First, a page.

Pub Date: Aug. 26, 1946

ISBN: 0452277507

Page Count: 114

Publisher: Harcourt, Brace

Review Posted Online: Nov. 2, 2011

Kirkus Reviews Issue: Aug. 1, 1946

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With her second novel, Ng further proves she’s a sensitive, insightful writer with a striking ability to illuminate life in...

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This incandescent portrait of suburbia and family, creativity, and consumerism burns bright.

It’s not for nothing that Ng (Everything I Never Told You, 2014) begins her second novel, about the events leading to the burning of the home of an outwardly perfect-seeming family in Shaker Heights, Ohio, circa 1997, with two epigraphs about the planned community itself—attesting to its ability to provide its residents with “protection forever against…unwelcome change” and “a rather happy life” in Utopia. But unwelcome change is precisely what disrupts the Richardson family’s rather happy life, when Mia, a charismatic, somewhat mysterious artist, and her smart, shy 15-year-old daughter, Pearl, move to town and become tenants in a rental house Mrs. Richardson inherited from her parents. Mia and Pearl live a markedly different life from the Richardsons, an affluent couple and their four high school–age children—making art instead of money (apart from what little they need to get by); rooted in each other rather than a particular place (packing up what fits in their battered VW and moving on when “the bug” hits); and assembling a hodgepodge home from creatively repurposed, scavenged castoffs and love rather than gathering around them the symbols of a successful life in the American suburbs (a big house, a large family, gleaming appliances, chic clothes, many cars). What really sets Mia and Pearl apart and sets in motion the events leading to the “little fires everywhere” that will consume the Richardsons’ secure, stable world, however, is the way they hew to their own rules. In a place like Shaker Heights, a town built on plans and rules, and for a family like the Richardsons, who have structured their lives according to them, disdain for conformity acts as an accelerant, setting fire to the dormant sparks within them. The ultimate effect is cataclysmic. As in Everything I Never Told You, Ng conjures a sense of place and displacement and shows a remarkable ability to see—and reveal—a story from different perspectives. The characters she creates here are wonderfully appealing, and watching their paths connect—like little trails of flame leading inexorably toward one another to create a big inferno—is mesmerizing, casting into new light ideas about creativity and consumerism, parenthood and privilege.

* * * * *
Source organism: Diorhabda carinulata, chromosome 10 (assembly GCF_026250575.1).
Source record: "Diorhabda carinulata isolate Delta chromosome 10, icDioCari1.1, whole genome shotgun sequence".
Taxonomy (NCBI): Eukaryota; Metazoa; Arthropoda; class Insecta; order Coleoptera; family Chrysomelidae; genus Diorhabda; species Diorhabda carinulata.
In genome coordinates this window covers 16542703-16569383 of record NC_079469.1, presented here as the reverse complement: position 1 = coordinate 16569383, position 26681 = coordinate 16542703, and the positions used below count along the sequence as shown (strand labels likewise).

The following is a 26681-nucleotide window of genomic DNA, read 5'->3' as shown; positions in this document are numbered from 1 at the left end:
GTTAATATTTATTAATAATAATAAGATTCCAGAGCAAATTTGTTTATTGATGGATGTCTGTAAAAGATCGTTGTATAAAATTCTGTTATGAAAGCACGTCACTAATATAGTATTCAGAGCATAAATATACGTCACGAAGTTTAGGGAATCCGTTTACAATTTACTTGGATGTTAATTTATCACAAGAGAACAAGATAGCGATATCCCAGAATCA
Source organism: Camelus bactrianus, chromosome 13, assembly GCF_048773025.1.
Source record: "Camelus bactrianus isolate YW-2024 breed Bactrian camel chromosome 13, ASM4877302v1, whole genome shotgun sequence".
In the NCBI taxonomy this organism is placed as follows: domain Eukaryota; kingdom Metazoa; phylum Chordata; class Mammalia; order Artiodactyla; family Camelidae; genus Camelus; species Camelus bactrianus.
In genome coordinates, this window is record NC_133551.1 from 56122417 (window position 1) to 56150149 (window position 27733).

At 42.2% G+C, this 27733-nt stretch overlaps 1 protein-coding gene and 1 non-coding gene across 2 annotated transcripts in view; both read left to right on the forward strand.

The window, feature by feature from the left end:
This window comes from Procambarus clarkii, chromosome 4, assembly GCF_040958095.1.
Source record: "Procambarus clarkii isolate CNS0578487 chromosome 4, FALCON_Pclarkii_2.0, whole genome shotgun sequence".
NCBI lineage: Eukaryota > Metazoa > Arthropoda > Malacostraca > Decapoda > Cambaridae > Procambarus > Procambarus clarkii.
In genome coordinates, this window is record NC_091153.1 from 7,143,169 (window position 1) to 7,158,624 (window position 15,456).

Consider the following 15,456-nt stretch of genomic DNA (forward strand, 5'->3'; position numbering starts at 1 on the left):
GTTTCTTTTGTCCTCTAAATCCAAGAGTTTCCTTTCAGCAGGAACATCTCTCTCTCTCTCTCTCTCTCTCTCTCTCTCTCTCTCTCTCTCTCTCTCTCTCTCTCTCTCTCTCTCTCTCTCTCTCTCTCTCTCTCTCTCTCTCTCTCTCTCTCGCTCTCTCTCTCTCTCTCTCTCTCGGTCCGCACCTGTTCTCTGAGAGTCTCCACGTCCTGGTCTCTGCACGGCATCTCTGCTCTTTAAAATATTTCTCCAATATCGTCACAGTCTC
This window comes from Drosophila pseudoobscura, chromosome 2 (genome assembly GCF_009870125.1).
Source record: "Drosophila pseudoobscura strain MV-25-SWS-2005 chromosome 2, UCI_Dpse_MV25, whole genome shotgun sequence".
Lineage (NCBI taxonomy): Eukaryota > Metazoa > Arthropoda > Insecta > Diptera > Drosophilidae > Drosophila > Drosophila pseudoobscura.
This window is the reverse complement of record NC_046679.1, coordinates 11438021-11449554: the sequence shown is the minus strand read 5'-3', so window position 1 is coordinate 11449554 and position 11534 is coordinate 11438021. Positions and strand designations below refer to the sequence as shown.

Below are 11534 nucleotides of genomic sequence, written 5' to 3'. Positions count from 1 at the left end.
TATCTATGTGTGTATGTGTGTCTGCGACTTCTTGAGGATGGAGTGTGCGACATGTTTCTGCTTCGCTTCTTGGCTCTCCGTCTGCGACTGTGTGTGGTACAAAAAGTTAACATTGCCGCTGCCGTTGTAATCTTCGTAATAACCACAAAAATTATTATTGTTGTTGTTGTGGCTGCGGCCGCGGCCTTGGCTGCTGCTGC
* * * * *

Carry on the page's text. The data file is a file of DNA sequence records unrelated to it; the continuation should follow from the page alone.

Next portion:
With her second novel, Ng further proves she’s a sensitive, insightful writer with a striking ability to illuminate life in America.

Pub Date: Sept. 12, 2017

ISBN: 978-0-7352-2429-2

Page Count: 384

Publisher: Penguin Press

Review Posted Online: June 20, 2017

Kirkus Reviews Issue: July 1, 2017